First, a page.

Figure 2 shows a portion or sheet of paper which has been provided throughout with embossings, or raised and depressed portions, which render the same flexible and which also are in the nature of riiiles adapted for scouring purposes.

Figure 3 is an edge view, and Figure 4 is a plan of a wash-napkin having a regular pattern of rifiling embossed thereon, the pattern including figures which are raised on both sides of the paper.

Figure 5 is an edge View, and Figure 6 a plan of a wash-napkin and embossings thereon which rise upon only one side of the paper, and which have the effect of making both surfaces of the paper riiiied or uneven.

An original sheet of paper 10, which may be suitably tough and of suitable weight, may be embossed or otherwise provided with riflies or sharp, uneven surfaces, as for example, by forming thereon irregular ridges 11 and depressions 12, and, if desired, the paper may have short wrinklings 13 transverse to the lines of the elevations and depressions 11, 12. The sheet may then be coated with dissolved soap, and then dried, when it is ready for use.

f Other patterns of elevations and depressions or riliies are seen at Figures 3 to 6. In Figure 3 may be seen a regular pattern, in which embossed figures 14 are raised from the upper surface, and corresponding figures 15 are depressed below the under surface. In Figures 5 and 6 oval depressions' or figures 16 are embossed in the sheet, making raised figures 17 on the under side of theesheet, both sides being thus provided with riles or unevenness. ,Any of the designs shown in the various figures will imiart to the wash-napkin the desired scrubing quality, and other designs may be adopted.

The novel na kin may be used as a washcloth for scrub 'ng the hands, the same as can be done with an ordinary wash-cloth; and for this pur ose there is used paper which does not dlisintegrate before opportunity is afforded to use it fully for scrubbing purposes; Inasmuch as the paper is not readily disintegrable in water, and is originally too stiff touse as a Wash-cloth,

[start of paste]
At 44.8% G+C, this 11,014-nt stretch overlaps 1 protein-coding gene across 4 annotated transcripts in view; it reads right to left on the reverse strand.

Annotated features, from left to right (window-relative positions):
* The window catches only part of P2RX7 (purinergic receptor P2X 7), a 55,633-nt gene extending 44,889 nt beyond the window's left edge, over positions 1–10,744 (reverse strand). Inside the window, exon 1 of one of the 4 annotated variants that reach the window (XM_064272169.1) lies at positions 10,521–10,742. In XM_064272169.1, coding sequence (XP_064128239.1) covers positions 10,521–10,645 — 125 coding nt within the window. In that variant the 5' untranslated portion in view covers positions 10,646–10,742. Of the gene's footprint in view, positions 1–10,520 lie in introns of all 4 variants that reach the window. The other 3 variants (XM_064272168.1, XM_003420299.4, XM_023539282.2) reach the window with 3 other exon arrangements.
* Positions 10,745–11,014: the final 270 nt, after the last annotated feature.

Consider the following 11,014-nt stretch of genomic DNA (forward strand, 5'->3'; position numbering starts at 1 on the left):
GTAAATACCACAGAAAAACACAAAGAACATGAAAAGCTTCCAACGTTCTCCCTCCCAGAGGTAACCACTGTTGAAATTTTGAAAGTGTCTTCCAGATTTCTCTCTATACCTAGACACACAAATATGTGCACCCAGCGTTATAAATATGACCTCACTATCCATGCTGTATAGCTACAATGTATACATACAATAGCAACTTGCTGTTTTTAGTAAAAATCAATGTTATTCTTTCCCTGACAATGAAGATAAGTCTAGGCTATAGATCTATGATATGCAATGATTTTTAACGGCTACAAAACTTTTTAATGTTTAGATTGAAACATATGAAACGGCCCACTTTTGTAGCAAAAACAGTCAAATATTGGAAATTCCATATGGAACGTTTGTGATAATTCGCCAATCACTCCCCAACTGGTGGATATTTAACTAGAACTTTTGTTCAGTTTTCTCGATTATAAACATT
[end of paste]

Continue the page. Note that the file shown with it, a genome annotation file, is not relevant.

it is formed into riles thereby not only softening the paper so that it can be used as a Wash-cloth, but also forming projections that conduce to its eiciency as a scrubber. By means of this device, the soap is brought directly to the hands and face of the user, without the delay of first Soaping water in a basin, and without the necessity of handling a soft mass of pulp in the wash water.

Variations may be resorted to within the scope of the invention, and portions of the im rovements may be used without others.

aving thus described my invention, I claim:

1. A napkin to be used as a wash-cloth for applying soap and scrubbing the snrface to be cleaned, consisting of a sheet of tough pa er not readily disintcgrable in water an having riles formed in it for softening the same said paper being originally too tough and heavy for such use and having a dried coating of soap.

2. The method of forming a napkin to be used as a wash-cloth, comprising jcrinkling, bending or embossin not readily disintegra le in water, to render it flexible and provide it with scrubbing riles, and coating the same with a solution of soap and then drying the same.




heavy, tough paper`

Referenced by
Citing PatentFiling datePublication dateApplicantTitle
US2419896 *Mar 27, 1944Apr 29, 1947Davison Chemical CorpDentifrice applicator
US2621354 *Aug 7, 1950Dec 16, 1952Berman Oscar APad for the application or removal of cosmetics
US2673364 *May 4, 1948Mar 30, 1954Twix IncDental cleaning pad
US2932839 *Aug 24, 1953Apr 19, 1960Brenton Flanigan EdwinCleansing cloth
US3116574 *Jul 15, 1960Jan 7, 1964Metal Textile CorpDisposable pot cleaner and scourer
U.S. Classification15/104.93, 15/208, 510/143, 510/438
International ClassificationA47K7/02, A47K7/03
Cooperative ClassificationA47K7/03
European ClassificationA47K7/03